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Re: Element.style setter

From: Jonas Sicking <jonas@sicking.cc>
Date: Fri, 31 Aug 2012 13:03:50 -0300
Message-ID: <CA+c2ei8FcfLShD_J8KXkQjsfi+naJ=mira9tFBm6W=Bv695Z=A@mail.gmail.com>
To: Boris Zbarsky <bzbarsky@mit.edu>
Cc: www-dom@w3.org
On Fri, Aug 31, 2012 at 12:26 PM, Boris Zbarsky <bzbarsky@mit.edu> wrote:
> On 8/31/12 8:24 AM, Bjoern Hoehrmann wrote:
>>
>> Allowing this results in odd situations like `a != b` right
>> after setting `a = b`
>
>
> This is already all over the web platform.  First of all, every case with
> [PutForwards] (which is how one would implement the behavior in question).
> An existing example:
>
>   window.location = "http://something";
>   alert(window.location);  // alerts "object"
>
> Or even in the CSSOM:
>
>   div.style.color = "red";
>   div.style.color = "oh, you want equality?"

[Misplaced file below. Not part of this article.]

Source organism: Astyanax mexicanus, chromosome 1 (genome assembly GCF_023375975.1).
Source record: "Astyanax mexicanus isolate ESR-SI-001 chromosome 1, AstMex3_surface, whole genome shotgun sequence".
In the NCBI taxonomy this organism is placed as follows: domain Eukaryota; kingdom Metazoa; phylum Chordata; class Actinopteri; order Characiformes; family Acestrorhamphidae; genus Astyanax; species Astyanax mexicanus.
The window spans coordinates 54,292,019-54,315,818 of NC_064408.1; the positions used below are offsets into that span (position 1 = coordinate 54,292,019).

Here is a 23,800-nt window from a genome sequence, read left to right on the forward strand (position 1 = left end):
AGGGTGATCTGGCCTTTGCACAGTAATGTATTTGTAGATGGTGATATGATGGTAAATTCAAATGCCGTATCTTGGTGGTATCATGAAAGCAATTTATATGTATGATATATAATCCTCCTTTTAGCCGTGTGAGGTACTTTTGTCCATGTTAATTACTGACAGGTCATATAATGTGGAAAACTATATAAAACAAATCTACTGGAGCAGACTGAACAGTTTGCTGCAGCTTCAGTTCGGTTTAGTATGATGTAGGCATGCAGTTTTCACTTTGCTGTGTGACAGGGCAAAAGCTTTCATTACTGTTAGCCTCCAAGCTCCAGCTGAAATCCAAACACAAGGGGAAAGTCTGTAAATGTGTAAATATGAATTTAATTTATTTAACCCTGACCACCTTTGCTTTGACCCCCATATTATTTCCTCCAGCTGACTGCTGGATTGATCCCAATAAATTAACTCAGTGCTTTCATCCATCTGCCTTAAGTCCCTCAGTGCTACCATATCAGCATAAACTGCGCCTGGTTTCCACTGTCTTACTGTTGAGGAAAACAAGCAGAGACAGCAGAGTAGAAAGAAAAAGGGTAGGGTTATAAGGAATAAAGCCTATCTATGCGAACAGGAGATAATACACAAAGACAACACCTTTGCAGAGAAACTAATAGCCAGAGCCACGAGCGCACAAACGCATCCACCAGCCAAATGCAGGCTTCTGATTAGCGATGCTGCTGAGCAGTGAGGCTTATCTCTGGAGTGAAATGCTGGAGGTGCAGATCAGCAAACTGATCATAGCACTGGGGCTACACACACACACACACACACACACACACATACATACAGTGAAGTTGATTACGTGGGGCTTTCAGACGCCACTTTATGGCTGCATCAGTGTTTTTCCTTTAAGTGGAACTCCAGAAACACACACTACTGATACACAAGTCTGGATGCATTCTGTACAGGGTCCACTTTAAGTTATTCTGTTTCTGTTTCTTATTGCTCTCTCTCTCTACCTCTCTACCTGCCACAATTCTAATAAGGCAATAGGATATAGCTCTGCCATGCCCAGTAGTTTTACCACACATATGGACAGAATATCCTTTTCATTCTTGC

>   alert(div.style.color); // alerts "red"
>
> or in the DOM:
>
>   div.innerHTML = "<span>foo"
>   alert(div.innerHTML); // alerts "<span>foo</span>"
>
> Just saying.  If we really wanted to do this, implementing it in the web
> platform would be pretty straightforward: toss [PutForwards=cssText] on the
> .style attribute, and WebIDL will take care of the rest....

For what it's worth. This is the reason that I think that
[PutsForwards] is a really bad idea. It makes the platform more
complicated for relatively little gain. And so I think we should have
left it as a document.location legacy quirk.

I've so far always lost this argument though as it keeps being added
to new APIs.

/ Jonas
Received on Friday, 31 August 2012 16:04:52 GMT

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